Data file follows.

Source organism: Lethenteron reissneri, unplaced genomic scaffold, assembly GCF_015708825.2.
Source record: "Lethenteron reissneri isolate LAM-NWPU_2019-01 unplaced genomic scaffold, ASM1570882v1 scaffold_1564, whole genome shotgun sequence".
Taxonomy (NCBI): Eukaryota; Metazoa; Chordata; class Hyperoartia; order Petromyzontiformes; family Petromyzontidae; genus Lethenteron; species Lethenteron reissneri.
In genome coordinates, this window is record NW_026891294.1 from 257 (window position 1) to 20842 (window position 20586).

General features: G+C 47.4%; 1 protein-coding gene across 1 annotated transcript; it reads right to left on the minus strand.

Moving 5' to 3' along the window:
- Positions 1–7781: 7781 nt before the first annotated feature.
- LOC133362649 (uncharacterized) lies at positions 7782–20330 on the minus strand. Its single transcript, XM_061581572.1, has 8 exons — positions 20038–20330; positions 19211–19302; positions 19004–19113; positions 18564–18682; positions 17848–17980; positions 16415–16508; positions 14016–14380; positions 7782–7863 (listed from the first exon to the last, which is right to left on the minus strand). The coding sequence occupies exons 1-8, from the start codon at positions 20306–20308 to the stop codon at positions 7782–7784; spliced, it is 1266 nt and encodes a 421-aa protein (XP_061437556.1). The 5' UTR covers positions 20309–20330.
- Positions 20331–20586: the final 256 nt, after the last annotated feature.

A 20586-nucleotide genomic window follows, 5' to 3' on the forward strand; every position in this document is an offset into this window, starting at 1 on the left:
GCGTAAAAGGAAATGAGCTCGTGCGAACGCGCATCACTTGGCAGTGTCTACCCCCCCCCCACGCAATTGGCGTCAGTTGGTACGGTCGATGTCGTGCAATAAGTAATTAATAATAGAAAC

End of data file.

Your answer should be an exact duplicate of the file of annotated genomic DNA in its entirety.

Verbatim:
Source organism: Lethenteron reissneri, unplaced genomic scaffold, assembly GCF_015708825.2.
Source record: "Lethenteron reissneri isolate LAM-NWPU_2019-01 unplaced genomic scaffold, ASM1570882v1 scaffold_1564, whole genome shotgun sequence".
Taxonomy (NCBI): Eukaryota; Metazoa; Chordata; class Hyperoartia; order Petromyzontiformes; family Petromyzontidae; genus Lethenteron; species Lethenteron reissneri.
In genome coordinates, this window is record NW_026891294.1 from 257 (window position 1) to 20842 (window position 20586).

General features: G+C 47.4%; 1 protein-coding gene across 1 annotated transcript; it reads right to left on the minus strand.

Moving 5' to 3' along the window:
- Positions 1–7781: 7781 nt before the first annotated feature.
- LOC133362649 (uncharacterized) lies at positions 7782–20330 on the minus strand. Its single transcript, XM_061581572.1, has 8 exons — positions 20038–20330; positions 19211–19302; positions 19004–19113; positions 18564–18682; positions 17848–17980; positions 16415–16508; positions 14016–14380; positions 7782–7863 (listed from the first exon to the last, which is right to left on the minus strand). The coding sequence occupies exons 1-8, from the start codon at positions 20306–20308 to the stop codon at positions 7782–7784; spliced, it is 1266 nt and encodes a 421-aa protein (XP_061437556.1). The 5' UTR covers positions 20309–20330.
- Positions 20331–20586: the final 256 nt, after the last annotated feature.

A 20586-nucleotide genomic window follows, 5' to 3' on the forward strand; every position in this document is an offset into this window, starting at 1 on the left:
GCGTAAAAGGAAATGAGCTCGTGCGAACGCGCATCACTTGGCAGTGTCTACCCCCCCCCCACGCAATTGGCGTCAGTTGGTACGGTCGATGTCGTGCAATAAGTAATTAATAATAGAAAC